SDPB’s Jim Kent stopped by Wind Cave National Park for the closing hours of the American Solar Challenge Road Rally…on a very overcast Saturday morning as rain moved into the Black Hills.
There’s not a hint of sun in the cloud-covered sky as I drive through Wind Cave National Park and pull up in front of the Visitors’ Center.
Twenty-four flags line the primary lane to the center’s main entrance. They’re here to mark the way to the finish line for the 2016 American Solar Challenge 2016.
“The American Solar Challenge is a collegiate student design competition to design…build and the drive a solar powered vehicle on a predetermined route.”
That’s Gail Lueck. She’s spokesperson for the Innovators Educational Foundation which sponsors the event. Lueck says the primary goal of the challenge is to get students outside the classroom to engage in experiential learning.
“It’s not just an engineering competition…although there’s certainly a lot of engineering electrical design that goes into the vehicles,” Lueck explains. “But these teams also have to do their own fundraising. They have to manage their own logistics to get their fifteen to twenty person crew…you know...across the Midwest in hotels…lodging…food and all that. It’s really a…running a small business for two years to design and build a solar powered vehicle.”
Lueck says the requirements of the American Solar Challenge give students tools they need to succeed no matter what their future career field might be.
This year the American Solar Challenge route features the National Parks Service in honor of its centennial. Competing cars visited 9 NPS locations starting with the Cuyahoga Valley National Park in Brecksville Ohio and concluding here today in Wind Cave National Park near Hot Springs.
But at this point just what time that conclusion will come is anyone’s guess. Former solar car racer and event volunteer Paul Park says overcast skies that have plagued the competition in recent days are to blame.
“So…yesterday I believe all of the teams rode into the Scottsbluff stage area with almost empty battery packs…expecting that once they get there they’ll be able to charge a little bit and today will be a nicer day,” Park observes. “But…that wasn’t the case apparently. So they’re all crawling at…um….like the fastest speed they can muster at…28 miles per hour.”
Since Scottsbluff is about 150 miles away, it’s going to be…quite a while before the first car arrives.
“Thanks to everybody for coming out today,” the finish line judge announces “We appreciate you all coming out. The cars are moving slower right now because of the cloud cover. Solar car racing is not fast. We hope to have one soon. Thank you.”
The support crew turns on some appropriate music for the crowd that’s gathered; in this case The Beatles’ “Here Comes The Sun”. The crowd’s a mixture of locals, visitors to the cave and a few family and friends of the teams.
While we’re waiting…Paul Park offers some insight to the solar cars.
“Before the event begins they have about 4 days of racing that they need to do,” Park explains. “That determines the pole position for this road version of the race. And if they have a tie-breaker…whoever does the lap fast. So…sometimes solar cars will try to go as fast as possible but…these have maybe a 2 horsepower motors so…they’re quite slow compared to actual race cars.”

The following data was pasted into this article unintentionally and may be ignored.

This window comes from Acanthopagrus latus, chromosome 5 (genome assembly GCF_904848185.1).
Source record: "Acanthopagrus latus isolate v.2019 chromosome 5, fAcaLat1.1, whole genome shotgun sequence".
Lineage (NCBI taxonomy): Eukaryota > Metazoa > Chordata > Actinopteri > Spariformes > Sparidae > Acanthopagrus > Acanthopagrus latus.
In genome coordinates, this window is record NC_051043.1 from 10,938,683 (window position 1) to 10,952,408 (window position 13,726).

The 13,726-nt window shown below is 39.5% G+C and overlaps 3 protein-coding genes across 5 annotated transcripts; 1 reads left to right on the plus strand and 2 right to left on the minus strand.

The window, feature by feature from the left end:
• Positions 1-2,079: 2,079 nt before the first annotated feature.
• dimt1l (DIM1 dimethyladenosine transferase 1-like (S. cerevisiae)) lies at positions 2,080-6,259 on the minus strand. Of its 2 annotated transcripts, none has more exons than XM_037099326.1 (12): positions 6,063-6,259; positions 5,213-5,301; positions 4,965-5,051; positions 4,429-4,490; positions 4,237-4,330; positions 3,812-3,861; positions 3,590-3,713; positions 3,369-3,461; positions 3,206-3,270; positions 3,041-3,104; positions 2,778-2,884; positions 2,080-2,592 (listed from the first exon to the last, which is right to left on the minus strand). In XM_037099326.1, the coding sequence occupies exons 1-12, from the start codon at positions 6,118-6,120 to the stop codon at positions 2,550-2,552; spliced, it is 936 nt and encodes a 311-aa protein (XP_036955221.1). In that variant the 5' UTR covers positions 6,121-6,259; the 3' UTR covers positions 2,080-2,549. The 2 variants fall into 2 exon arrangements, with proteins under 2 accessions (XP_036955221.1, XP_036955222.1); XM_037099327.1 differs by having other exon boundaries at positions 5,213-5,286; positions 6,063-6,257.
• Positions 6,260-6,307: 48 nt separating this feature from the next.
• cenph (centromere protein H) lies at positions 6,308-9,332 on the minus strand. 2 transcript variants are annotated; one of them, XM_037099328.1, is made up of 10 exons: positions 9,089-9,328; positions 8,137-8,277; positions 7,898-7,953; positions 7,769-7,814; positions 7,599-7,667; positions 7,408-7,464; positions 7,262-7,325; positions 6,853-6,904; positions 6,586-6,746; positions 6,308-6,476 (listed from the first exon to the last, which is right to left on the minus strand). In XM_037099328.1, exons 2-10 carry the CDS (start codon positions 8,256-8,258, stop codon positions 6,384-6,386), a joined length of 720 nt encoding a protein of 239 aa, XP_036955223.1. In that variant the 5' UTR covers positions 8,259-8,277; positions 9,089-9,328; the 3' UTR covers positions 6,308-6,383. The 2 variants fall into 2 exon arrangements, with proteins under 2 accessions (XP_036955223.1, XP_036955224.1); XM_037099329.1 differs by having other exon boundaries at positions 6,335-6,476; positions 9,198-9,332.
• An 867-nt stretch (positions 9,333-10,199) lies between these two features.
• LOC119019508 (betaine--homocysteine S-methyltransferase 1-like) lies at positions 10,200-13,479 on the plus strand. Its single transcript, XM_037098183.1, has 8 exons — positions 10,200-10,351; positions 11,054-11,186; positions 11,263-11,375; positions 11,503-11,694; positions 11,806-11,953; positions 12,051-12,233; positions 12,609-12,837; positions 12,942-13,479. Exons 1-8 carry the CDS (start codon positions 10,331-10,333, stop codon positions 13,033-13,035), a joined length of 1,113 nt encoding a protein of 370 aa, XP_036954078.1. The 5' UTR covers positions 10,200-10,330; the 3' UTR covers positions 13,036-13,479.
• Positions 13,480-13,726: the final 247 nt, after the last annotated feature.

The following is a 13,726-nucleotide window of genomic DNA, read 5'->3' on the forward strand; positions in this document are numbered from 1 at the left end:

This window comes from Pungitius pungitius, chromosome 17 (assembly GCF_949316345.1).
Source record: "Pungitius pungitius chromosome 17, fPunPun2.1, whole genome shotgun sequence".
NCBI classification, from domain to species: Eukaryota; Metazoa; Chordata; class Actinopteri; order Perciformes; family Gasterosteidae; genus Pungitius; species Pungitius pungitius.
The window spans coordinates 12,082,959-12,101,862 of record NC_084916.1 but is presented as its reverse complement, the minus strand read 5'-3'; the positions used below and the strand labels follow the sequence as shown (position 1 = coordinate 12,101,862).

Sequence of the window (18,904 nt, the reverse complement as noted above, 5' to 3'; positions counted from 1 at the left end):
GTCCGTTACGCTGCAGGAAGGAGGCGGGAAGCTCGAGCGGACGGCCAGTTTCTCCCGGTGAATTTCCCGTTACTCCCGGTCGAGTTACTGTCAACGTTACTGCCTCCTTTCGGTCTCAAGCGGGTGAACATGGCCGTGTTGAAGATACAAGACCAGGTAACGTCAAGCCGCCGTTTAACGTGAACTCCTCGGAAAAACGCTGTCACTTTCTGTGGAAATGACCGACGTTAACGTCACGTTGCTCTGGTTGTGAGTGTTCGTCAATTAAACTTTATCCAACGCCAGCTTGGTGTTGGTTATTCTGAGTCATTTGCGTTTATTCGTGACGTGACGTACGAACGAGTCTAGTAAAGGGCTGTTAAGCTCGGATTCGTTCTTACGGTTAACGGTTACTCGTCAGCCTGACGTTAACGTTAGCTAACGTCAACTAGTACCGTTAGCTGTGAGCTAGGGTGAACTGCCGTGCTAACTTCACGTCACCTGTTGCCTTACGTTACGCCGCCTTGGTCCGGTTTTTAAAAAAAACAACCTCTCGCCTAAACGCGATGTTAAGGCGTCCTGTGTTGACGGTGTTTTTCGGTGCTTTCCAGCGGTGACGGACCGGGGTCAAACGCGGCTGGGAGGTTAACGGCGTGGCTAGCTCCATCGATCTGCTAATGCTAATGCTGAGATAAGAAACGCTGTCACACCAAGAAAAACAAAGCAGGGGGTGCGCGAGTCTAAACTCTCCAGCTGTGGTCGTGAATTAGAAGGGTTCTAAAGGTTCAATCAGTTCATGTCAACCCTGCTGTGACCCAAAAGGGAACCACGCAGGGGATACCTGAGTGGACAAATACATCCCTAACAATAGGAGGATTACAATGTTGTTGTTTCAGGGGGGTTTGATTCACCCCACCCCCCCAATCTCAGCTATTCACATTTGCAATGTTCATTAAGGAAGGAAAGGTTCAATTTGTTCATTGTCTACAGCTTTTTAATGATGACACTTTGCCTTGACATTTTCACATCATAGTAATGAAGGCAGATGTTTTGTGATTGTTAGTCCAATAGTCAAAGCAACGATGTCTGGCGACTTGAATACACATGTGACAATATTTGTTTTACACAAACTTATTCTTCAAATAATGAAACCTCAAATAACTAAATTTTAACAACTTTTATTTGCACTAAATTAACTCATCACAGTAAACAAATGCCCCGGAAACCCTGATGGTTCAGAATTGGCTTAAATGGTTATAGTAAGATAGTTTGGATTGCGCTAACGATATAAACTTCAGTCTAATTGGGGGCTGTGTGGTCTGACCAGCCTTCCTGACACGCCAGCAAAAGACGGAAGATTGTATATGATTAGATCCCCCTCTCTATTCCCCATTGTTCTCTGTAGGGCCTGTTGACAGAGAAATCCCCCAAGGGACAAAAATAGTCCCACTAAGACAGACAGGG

This is not Formula One racing…but some of the cars have reached 90 mph on the track. Their average cruising speeds on the open road generally fall between 50 to 60 mph when it’s sunny…which it’s not today.
But even when those rays are pouring down there’s still lots to be considered while driving what’s basically the equivalent of a giant solar panel on wheels. Assistance comes via radio from each car’s chase vehicle with instructions to adjust for wind from approaching tractor trailers…slow down or you’ll use up your battery…speed up or you won’t make it up that hill.
Overall says Paul Park it’s a complicated vehicle to drive and nowhere near the consumer-ready category yet.
As I approach the 3 hour standby mark there’s good news. The first solar car is in sight. And soon it’s crossing the finish line.
“We’d like to welcome Poly-Montreal Esteban into the finish line,” echoes from the loudspeaker as the crowd cheers and applauds. “Welcome Esteban!”
The solar car built by the Esteban team from Polytechnique Montreal…in Canada is today‘s winner. But since the actual rally winner is determined by the lowest overall lap time for the 8-day event the Michigan State University team receives the trophy at tonight’s banquet.
Notwithstanding, Esteban driver Samuel Tetrault-LeClerc is smiling.
“It was great,” say Tetrault-LeClerc laughing. “It was very nice to know ‘cause…we started last so we had to pass everyone. It was very cool.”
Like his team mates Samuel feels the best part of the experience was being able to see their engineering theories tested on the road. Getting to tour the American Midwest and visit the country’s national parks while advancing solar energy, he says, was just icing on the cake.
As I leave the Wind Cave Visitor’s Center and the next solar car approaches the finish line it’s now a rainy 2016 American Solar Challenge.
The 2016 American Solar Challenge
The Polytechnique Montreal Esteban solar car team
The Michigan State University solar car team
Wind Cave National Park